Of course, after applying the deodorant we are lead to believe that her odorless and sweat-free under-arms gave her the confidence she needed to land her dream career.
While that ad may be a bit of a stretch to reality, what’s sure is that in B2B software sales, first impressions stick. Slow reactivity to inbound requests can kill a prospect’s interest. Not having assets in local languages for certain markets can put people off, and the way you treat your prospects will set the tone for the rest of the buyer journey whether they turn into a sales deal or not.
So how can you be sure to make a good impression from the get-go? Here are some practical tips you can follow to be sure you’re on point:
Pay attention to details
Sloppy email messages written quickly from mobile devices are no excuse for blatant spelling errors. It’s better to take a couple extra minutes to be sure what you have written is clear, than to send things in a rush that wind up being incomprehensible (or worse yet, offensive) to a prospect. I once had a boss who taught me that “the difference between amateur work and professional work is in the details.” I am a true believer in that, which is why it is important not to neglect certain things. Tone is interpreted in emails (whether intended or not), and you can easily come across as being rude if your messages are overly direct. Punctuation can entirely change the meaning of a sentence if you are not careful, so don’t overlook the importance a comma can make! Being detail-oriented is certainly a plus when dealing with clients and prospects since a high level of professionalism can only help you make a lasting (positive) impression.
Know who you’re dealing with
There is no excuse not to do your homework before a sales meeting. For any sales pitch, phone call or presentation you should know your buyer personas inside and out. What makes them tick? What are their primary concerns, challenges or issues that you are looking to address? What value proposition will resonate most with those people because of their job positions within their particular company? What external triggers (priority projects, market trends, or other factors) may influence their decision to purchase your solution (or not)? Having adequate market intelligence is essential in order to equip your sales team with the right information to help them effectively tailor their outreach, especially if you are running an Accounts-Based Marketing (ABM) program.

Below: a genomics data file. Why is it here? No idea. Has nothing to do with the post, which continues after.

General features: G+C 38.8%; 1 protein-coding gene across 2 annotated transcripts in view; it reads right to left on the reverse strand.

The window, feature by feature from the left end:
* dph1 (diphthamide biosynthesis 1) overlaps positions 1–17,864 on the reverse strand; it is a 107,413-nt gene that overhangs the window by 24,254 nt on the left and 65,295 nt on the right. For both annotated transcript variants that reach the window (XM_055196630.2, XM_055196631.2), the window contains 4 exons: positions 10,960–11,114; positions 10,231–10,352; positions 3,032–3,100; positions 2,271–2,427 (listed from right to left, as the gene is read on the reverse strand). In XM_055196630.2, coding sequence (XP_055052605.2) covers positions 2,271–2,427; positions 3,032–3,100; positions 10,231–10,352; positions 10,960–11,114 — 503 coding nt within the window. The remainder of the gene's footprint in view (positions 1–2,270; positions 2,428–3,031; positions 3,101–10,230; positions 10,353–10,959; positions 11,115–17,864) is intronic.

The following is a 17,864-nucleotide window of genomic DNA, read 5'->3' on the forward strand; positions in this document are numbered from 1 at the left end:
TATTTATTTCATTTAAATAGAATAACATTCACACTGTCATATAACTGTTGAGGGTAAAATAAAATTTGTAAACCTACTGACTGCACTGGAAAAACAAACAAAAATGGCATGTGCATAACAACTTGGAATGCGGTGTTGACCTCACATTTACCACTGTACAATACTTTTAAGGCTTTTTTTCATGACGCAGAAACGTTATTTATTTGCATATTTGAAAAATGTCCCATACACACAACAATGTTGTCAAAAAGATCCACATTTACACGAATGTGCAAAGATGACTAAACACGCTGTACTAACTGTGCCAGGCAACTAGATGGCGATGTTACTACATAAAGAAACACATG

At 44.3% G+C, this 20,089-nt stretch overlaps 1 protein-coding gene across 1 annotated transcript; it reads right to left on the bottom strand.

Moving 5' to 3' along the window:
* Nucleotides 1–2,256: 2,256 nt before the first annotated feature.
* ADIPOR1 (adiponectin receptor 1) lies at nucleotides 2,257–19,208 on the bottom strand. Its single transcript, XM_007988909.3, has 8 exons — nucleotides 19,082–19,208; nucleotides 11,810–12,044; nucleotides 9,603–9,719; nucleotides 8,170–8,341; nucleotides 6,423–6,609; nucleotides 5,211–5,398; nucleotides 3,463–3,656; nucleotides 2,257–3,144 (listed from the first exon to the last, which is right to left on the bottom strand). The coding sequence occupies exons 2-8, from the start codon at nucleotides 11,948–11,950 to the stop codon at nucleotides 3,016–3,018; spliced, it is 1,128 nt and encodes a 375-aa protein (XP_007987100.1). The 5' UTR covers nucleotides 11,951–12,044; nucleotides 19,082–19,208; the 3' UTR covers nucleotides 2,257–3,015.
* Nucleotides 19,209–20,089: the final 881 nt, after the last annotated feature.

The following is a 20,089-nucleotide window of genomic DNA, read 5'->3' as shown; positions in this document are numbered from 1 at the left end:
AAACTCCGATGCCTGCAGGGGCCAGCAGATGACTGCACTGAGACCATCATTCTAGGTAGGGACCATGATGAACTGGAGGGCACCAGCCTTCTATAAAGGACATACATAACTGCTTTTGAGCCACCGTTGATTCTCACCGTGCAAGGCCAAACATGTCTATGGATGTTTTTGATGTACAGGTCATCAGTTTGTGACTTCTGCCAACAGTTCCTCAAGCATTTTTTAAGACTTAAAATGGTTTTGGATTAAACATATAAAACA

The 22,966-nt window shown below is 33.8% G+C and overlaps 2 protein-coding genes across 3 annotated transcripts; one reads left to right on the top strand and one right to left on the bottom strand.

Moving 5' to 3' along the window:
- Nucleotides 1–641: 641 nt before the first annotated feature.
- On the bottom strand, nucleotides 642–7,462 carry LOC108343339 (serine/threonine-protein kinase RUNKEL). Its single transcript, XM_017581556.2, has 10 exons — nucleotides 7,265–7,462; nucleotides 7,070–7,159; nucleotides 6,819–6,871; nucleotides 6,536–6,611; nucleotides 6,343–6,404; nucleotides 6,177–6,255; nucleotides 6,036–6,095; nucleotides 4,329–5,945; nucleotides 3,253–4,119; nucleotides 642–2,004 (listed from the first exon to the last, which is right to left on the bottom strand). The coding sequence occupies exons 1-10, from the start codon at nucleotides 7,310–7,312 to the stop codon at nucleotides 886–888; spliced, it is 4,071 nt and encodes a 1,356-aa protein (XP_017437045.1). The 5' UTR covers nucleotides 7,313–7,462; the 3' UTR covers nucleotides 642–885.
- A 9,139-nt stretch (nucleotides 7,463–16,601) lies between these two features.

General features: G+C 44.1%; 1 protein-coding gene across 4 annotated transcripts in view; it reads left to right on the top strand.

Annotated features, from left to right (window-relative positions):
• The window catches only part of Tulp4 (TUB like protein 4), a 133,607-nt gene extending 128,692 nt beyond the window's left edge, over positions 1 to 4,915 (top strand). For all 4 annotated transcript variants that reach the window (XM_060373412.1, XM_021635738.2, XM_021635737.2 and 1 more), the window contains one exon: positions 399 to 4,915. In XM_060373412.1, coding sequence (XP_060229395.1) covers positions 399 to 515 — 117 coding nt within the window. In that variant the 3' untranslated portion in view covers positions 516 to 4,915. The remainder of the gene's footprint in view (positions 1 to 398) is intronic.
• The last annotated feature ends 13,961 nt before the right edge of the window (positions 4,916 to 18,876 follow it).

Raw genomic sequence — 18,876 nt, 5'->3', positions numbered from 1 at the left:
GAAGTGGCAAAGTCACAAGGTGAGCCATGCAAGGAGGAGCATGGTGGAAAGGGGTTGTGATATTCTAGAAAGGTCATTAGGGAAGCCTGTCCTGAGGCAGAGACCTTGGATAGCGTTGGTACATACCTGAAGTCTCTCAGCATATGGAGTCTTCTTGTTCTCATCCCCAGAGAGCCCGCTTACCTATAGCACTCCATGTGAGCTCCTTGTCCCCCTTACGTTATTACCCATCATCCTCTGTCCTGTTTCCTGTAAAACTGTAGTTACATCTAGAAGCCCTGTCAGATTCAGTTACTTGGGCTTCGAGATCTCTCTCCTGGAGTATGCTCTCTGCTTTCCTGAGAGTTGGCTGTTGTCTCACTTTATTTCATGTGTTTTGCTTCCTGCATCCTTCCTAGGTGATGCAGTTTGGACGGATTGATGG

Don’t forget about culture
When dealing with international prospects, it is very important not to underestimate the importance that culture can play in business deals. Culture influences marketing on so many different levels, from the types of messaging we use, to the way those messages are delivered. While Americans have the tendency to be rather informal and call people they don’t know personally by their first names, this would be appalling in Japanese business culture. Learning about the cultural communication styles of the people you are targeting is a fundamental part of international outreach. I highly recommend reading The Culture Map by Erin Meyer should you be interested in learning more about cross-cultural communications.
A well-prepared demo can make or break you
Initial outreach is one thing, but research shows that delivering a winning product demo can make or break a sale. Many times a product demo is the first time a prospect meets you (whether that be virtually or face-to-face), so if there’s ever a time to shine, this is it! Preparing your demo so that it meets your prospect’s expectations is critical — otherwise, you risk missing your mark and losing their interest for good. Don’t overlook some things that may seem obvious:
- Be on time
- Come prepared
- Include other experts in the demo as needed
- Ask your prospect what they expect to get out of your demo
Practice your presentation so that you know your stuff.
Making a good first impression is without a doubt an important step when establishing a relationship with a prospect. But in order to ensure that that relationship grows, you will need to build on it over time, and for that, you have to have good people skills. Making sure your outreach is not too sales-y or pushy, taking the time needed in order to nurture prospects, and being a good listener will all contribute to a positive supplier-customer experience.